Stafford, Samuel, Farmer; Rio Township; born in 1837 in Ireland; his ancestors were from England and Ireland; his paternal grandfather lived to the age of one hundred and nine years. 

      Mr. Stafford was married to Lucinda Melton in Oneida, IL., in 1867. They have one son living, Guy M.

      Mr. Stafford came to America in 1857, enlisted in the United States Army, and served four years and seven months. In religion he is a Methodist. In politics he is a republican.

Standish, John Van Ness, is a lineal descendant of Captain Miles Standish, of Pilgrim fame, and was born in Woodstock, Vermont, Feb. 26, 1825. His father was John Winslow Standish, who was born in Pembroke, MA., July 19, 1785. He was a man of many virtues. He was kind, affectionate, trustful, and had a heart full of love for everyone. He possessed good natural powers of mind, and lived to his ninetieth year an exemplary and honorable life.

      His mother was Caroline Williams Myrick, who was born in Woodstock, Vermont, Dec. 20, 1790. She was the daughter of Lieutenant Samuel Myrick, who served his country through the Revolutionary War. She was devoted to her family and friends, domestic in her home life, untiring in industry, frugal, discreet, intelligent, and her whole life of sacrifice and duty is stamped indelibly upon the memory of her children.

      The ancestry of the Standish family reaches back to a very early period in English history. In the thirteenth century, there were two branches to the family; one called the “Standishes of Standish”, and the other the “Standishes of Duxbury Hall.” Their location was near the village of Chorley, Lancashire. The first of the name was Thurston de Standish, who was living in 1222. He had a son Ralph, who had a son Hugh. In 1306, on account of differences in religious views, one being Catholic, the other Protestant, the estate was divided: Jordan Standish becoming the proprietor of Standish, and Hugh, of Duxbury Hall. In 1677 Sir Richard Standish occupied the Duxbury estate and in 1812, it came into the possession of Sir Frank Standish. Titled nobility came into the family in the following manner: Froissart relates in his chronicles that when Richard II and Wat Tyler met, the rebel was struck from his horse by William Walworth, and then John Standish, the King’s Squire, alighted, drew his sword, and thrust it through Wat Tyler’s body. For this act he was knighted. This baronetcy, which was established in 1676, became extinct in 1812.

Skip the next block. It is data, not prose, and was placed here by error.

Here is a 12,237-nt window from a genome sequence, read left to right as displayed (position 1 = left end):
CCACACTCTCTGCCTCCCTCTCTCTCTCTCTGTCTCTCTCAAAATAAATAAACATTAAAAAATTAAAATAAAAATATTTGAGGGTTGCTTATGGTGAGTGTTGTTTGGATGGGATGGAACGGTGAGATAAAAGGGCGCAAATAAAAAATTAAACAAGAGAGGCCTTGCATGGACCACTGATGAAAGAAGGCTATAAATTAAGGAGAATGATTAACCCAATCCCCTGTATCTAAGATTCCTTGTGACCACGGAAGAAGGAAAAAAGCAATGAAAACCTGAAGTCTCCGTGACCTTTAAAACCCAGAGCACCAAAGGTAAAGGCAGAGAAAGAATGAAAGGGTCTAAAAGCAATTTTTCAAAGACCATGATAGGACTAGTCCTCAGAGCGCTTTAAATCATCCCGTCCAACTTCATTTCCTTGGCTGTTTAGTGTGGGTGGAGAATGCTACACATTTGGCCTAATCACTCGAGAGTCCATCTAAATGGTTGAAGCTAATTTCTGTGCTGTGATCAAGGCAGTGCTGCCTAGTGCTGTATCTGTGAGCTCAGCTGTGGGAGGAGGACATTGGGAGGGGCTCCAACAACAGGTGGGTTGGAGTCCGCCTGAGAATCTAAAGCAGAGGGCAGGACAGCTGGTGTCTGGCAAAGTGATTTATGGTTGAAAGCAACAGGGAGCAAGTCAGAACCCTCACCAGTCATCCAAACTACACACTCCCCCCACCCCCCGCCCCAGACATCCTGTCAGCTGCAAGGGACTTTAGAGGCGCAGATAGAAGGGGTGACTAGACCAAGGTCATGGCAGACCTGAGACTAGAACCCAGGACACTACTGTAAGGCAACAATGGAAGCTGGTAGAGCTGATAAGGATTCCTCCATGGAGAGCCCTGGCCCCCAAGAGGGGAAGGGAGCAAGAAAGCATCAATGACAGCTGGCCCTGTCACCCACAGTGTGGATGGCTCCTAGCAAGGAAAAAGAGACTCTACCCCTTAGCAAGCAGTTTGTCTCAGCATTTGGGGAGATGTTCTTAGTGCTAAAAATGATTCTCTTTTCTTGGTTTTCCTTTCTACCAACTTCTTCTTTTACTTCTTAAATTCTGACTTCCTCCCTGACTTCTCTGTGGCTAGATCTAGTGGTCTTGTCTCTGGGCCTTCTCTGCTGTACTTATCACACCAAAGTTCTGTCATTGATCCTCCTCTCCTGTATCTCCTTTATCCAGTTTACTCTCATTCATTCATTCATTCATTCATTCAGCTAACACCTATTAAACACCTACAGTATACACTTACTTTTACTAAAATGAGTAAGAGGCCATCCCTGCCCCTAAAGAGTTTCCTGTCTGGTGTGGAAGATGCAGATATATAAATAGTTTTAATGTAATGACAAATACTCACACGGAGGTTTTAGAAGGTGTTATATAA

The history of the Standish family in America begins with Miles Standish, the great Puritan Captain, who was descended from the Standishes of Duxbury Hall. He was born about 1784 and died at Duxbury, MA., Oct. 3, 1856. He inherited in a pre-eminent degree the military qualities of his ancestors. He was the Moses of his time and led the Pilgrim Band into the “Promised Land” of Liberty. Without him, New England for a generation or two would have remained a wilderness and that little Plymouth colony would have become extinct.

      Miles Standish’s first wife was Rose, a most beautiful woman. She died in about a month after landing at Plymouth. According to tradition, his second wife was Barbara, a sister to Rose. By this second marriage there were seven children. The eldest was Alexander, who built the cottage in 1666 now standing on the “Standish farm” at Duxbury. For his first wife, Alexander married Sarah, daughter of John Alden. His second wife was Desire (Sherman) Doty, by whom he had four children. Their eldest child was Thomas, who married Mary Carver. Thomas had six children, the third birth being a son whose name was Thomas, the great-grandfather of John Van Ness. This second Thomas married Martah Bisbee and had two sons, one of whom was named Hadley. Hadley married Abigail Gardner and became the father of eleven children. The third child was John Winslow, who married Caroline Williams Myrick. They had six children, the fourth birth being John Van Ness.

      John Van Ness Standish belongs to the sixth generation from the Pilgrim Captain. He was not born in affluence, and consequently, has been obliged to depend upon his own exertions in the great contest of life. He received the rudiments of his education in the common schools of his native town. From these, he passed into private schools, in which he spent several terms. He next became a student, for several years, in an academy at Lebanon, New Hampshire, which would vie in thoroughness and scholarship with many of the colleges of today. Having finished here the entire course of mathematics save the Calculus, and being thoroughly prepared, he matriculated in Norwich University in 1844, and graduated as salutatorian of his class July 7, 1847. While in college, he was regarded as a most excellent scholar, and in mathematics, the leader of his class. To meet his expenses during these years of study, he taught school winters, commencing at the age of sixteen, and worked on the farm summers. He made study a business, squandered no time, and had but little leisure for recreation or games.